All in all, though, ATML appears to represent a significant step toward our MII. Perhaps we might write another international standard that extends it to our wish list. For further information, visit http://grouper.ieee.org/groups/scc20/ATML/Demonstrations/index.htm. You may also join as an interested party or participant at http://grouper.ieee.org/groups/scc20/bluesheet.html.
As always, we like to highlight MII-related conference events. This year’s conference features a number of poster presentations, including many that may pertain to MII development. Examples may include
- 1318 “File Abstraction Layers for Data Storage”–Damien Gray, National Instruments
- 1342 “Considerations when Choosing Automated Calibration Software”–Michael Bailey, Transmille
- 1414 “Hosted Calibration Management Systems”–Thomas P. Pessa, Exelon PowerLabs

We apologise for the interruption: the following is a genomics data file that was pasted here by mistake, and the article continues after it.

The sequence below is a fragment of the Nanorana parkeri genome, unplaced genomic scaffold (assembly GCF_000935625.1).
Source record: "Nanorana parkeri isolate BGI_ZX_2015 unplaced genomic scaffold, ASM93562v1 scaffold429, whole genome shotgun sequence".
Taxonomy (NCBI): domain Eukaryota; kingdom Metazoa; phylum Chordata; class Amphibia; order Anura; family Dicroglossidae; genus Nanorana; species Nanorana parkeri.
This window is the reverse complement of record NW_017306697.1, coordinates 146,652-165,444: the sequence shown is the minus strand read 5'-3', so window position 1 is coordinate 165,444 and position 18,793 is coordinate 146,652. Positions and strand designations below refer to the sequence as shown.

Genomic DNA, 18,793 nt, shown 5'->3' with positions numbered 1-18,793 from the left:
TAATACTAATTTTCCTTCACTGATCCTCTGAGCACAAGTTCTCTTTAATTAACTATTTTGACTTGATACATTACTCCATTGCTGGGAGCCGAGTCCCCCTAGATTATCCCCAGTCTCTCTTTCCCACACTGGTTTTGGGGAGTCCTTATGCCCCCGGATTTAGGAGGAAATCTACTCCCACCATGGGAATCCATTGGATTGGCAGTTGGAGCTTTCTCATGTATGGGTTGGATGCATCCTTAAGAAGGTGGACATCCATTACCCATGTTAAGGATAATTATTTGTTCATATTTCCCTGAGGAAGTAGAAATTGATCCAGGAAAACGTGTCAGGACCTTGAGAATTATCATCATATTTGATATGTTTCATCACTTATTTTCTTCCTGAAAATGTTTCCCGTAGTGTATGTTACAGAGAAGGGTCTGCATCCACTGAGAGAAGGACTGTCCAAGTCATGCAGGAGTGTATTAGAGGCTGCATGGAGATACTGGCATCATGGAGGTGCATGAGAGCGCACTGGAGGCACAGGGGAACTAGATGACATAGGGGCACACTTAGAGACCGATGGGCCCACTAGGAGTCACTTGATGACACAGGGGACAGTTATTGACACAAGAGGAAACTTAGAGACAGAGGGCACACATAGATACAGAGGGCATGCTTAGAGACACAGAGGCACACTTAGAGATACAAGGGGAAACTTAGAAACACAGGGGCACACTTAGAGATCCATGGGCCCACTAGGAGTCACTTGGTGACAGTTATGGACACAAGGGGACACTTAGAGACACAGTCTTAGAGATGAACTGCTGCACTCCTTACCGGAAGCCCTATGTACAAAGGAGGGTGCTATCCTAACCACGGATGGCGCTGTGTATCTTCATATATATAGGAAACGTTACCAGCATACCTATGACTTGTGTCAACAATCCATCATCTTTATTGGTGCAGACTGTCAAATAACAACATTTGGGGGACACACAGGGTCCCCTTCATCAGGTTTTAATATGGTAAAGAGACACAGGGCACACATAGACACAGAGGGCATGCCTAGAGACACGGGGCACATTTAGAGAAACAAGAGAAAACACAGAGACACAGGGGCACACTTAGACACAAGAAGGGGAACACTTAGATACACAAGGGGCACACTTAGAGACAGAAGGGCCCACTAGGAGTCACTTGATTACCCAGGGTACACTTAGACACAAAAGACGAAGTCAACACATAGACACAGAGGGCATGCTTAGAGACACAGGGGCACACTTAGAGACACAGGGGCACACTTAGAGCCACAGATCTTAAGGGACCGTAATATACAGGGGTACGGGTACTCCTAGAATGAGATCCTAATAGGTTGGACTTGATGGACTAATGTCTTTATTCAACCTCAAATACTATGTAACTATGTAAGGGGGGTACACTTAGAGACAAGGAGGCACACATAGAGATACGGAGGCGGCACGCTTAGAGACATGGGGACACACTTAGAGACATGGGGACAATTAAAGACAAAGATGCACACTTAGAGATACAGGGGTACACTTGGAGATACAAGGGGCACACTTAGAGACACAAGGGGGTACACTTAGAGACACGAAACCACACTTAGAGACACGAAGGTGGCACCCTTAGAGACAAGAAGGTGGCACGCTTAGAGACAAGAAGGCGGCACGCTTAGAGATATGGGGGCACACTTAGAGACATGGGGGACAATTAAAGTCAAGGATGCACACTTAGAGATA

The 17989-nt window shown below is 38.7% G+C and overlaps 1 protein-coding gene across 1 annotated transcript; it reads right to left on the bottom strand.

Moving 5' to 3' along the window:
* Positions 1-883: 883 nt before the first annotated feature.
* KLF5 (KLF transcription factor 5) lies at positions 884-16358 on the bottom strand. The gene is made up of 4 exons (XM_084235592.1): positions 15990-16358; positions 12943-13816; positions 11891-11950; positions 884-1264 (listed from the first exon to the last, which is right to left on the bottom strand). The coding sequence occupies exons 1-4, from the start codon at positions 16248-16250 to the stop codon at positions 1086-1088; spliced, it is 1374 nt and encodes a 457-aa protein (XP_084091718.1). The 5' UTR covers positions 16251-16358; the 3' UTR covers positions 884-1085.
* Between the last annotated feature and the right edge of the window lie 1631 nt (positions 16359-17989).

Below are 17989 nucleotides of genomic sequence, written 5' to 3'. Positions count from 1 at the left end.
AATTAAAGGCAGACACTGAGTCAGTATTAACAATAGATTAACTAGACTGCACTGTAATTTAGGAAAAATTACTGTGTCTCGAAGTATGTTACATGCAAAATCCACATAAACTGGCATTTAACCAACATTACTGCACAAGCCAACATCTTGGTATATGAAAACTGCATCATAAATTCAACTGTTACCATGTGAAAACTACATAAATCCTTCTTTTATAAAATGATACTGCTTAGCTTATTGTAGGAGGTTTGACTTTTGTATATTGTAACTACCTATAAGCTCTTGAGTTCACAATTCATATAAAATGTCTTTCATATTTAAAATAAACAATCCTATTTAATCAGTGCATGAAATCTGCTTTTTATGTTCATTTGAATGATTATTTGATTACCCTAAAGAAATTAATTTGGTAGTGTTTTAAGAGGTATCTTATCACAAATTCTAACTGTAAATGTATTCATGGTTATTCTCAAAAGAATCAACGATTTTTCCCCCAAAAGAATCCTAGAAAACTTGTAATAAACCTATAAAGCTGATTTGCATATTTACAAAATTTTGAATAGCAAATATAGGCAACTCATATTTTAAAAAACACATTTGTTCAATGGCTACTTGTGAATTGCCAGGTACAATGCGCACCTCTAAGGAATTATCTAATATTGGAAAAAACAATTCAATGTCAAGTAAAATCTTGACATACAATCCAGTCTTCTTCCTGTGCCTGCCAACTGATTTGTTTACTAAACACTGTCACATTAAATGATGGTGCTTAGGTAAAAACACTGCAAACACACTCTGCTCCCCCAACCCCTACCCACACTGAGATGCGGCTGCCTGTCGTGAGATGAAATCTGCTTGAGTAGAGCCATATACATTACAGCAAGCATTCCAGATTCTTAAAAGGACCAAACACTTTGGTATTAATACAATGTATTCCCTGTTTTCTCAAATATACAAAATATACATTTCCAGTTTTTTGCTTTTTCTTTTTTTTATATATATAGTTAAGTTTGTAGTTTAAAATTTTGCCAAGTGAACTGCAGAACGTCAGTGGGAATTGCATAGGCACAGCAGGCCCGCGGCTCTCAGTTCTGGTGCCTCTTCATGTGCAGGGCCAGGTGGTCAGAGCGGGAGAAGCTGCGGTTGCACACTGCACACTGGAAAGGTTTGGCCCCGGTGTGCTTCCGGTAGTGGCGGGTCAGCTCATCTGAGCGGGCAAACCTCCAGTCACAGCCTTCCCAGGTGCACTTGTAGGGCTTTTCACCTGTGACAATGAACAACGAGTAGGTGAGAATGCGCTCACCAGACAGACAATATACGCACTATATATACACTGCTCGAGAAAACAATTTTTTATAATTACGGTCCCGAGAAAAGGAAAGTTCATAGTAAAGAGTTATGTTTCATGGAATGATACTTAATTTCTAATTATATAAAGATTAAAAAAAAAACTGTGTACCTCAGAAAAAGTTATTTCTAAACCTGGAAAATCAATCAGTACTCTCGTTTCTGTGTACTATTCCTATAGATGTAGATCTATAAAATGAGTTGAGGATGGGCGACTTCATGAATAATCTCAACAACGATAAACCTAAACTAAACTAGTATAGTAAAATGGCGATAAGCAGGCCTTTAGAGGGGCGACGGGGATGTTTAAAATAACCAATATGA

- 1485 “An Enterprise Resource View of Metrology Software Systems”–Michael Schwartz, Cal Lab Solutions
- 1486 “Calibrating a UUT on a Remote Computer Using Fluke MET/CAL”–Michael Schwartz, Cal Lab Solutions
- 1501 “The Intelligent Automated RF Measurement System”–Nghiem Ngun, Raytheon Co.
Among the conference papers, the agenda has Marcus Flack of Fluke Calibration scheduled to present “Selection and Implementation of Metrological Automation Systems” and we happily credit Suresh Ramachandran from National Instruments, whose presentation “Lab2Lab Electronic Exchange of Information using ATML” sounds especially interesting. Perhaps Suresh will show us how to extend or use ATML for metrology.
The MII and previous efforts envision a measurement world all about networking, specifically, machine-to-machine communication to improve measurement quality and make life easier for metrologists and other measurement professionals. Your conference has obvious potential for personal networking and getting involved–vendor exhibits, committees, tutorials, and interactive sessions. As you take advantage, think a little about the MII. See you there!